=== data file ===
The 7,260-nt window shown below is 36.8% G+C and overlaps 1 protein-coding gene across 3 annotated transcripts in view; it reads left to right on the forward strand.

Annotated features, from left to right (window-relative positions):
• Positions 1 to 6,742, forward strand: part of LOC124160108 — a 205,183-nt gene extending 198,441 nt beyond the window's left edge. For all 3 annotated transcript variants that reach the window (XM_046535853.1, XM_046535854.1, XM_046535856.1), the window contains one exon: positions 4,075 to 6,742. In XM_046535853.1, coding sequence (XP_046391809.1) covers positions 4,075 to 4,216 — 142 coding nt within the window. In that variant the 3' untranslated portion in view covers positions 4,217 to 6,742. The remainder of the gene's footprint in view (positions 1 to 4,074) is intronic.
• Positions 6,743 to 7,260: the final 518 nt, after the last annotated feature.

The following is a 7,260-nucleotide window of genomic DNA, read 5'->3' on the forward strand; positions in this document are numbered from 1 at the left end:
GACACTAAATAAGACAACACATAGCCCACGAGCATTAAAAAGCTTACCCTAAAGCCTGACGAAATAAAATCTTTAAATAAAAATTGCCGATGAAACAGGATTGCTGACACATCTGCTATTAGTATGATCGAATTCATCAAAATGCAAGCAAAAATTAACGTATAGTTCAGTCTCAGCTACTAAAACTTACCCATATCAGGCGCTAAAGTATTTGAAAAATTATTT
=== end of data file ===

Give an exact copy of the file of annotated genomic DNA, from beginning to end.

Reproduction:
The 7,260-nt window shown below is 36.8% G+C and overlaps 1 protein-coding gene across 3 annotated transcripts in view; it reads left to right on the forward strand.

Annotated features, from left to right (window-relative positions):
• Positions 1 to 6,742, forward strand: part of LOC124160108 — a 205,183-nt gene extending 198,441 nt beyond the window's left edge. For all 3 annotated transcript variants that reach the window (XM_046535853.1, XM_046535854.1, XM_046535856.1), the window contains one exon: positions 4,075 to 6,742. In XM_046535853.1, coding sequence (XP_046391809.1) covers positions 4,075 to 4,216 — 142 coding nt within the window. In that variant the 3' untranslated portion in view covers positions 4,217 to 6,742. The remainder of the gene's footprint in view (positions 1 to 4,074) is intronic.
• Positions 6,743 to 7,260: the final 518 nt, after the last annotated feature.

The following is a 7,260-nucleotide window of genomic DNA, read 5'->3' on the forward strand; positions in this document are numbered from 1 at the left end:
GACACTAAATAAGACAACACATAGCCCACGAGCATTAAAAAGCTTACCCTAAAGCCTGACGAAATAAAATCTTTAAATAAAAATTGCCGATGAAACAGGATTGCTGACACATCTGCTATTAGTATGATCGAATTCATCAAAATGCAAGCAAAAATTAACGTATAGTTCAGTCTCAGCTACTAAAACTTACCCATATCAGGCGCTAAAGTATTTGAAAAATTATTT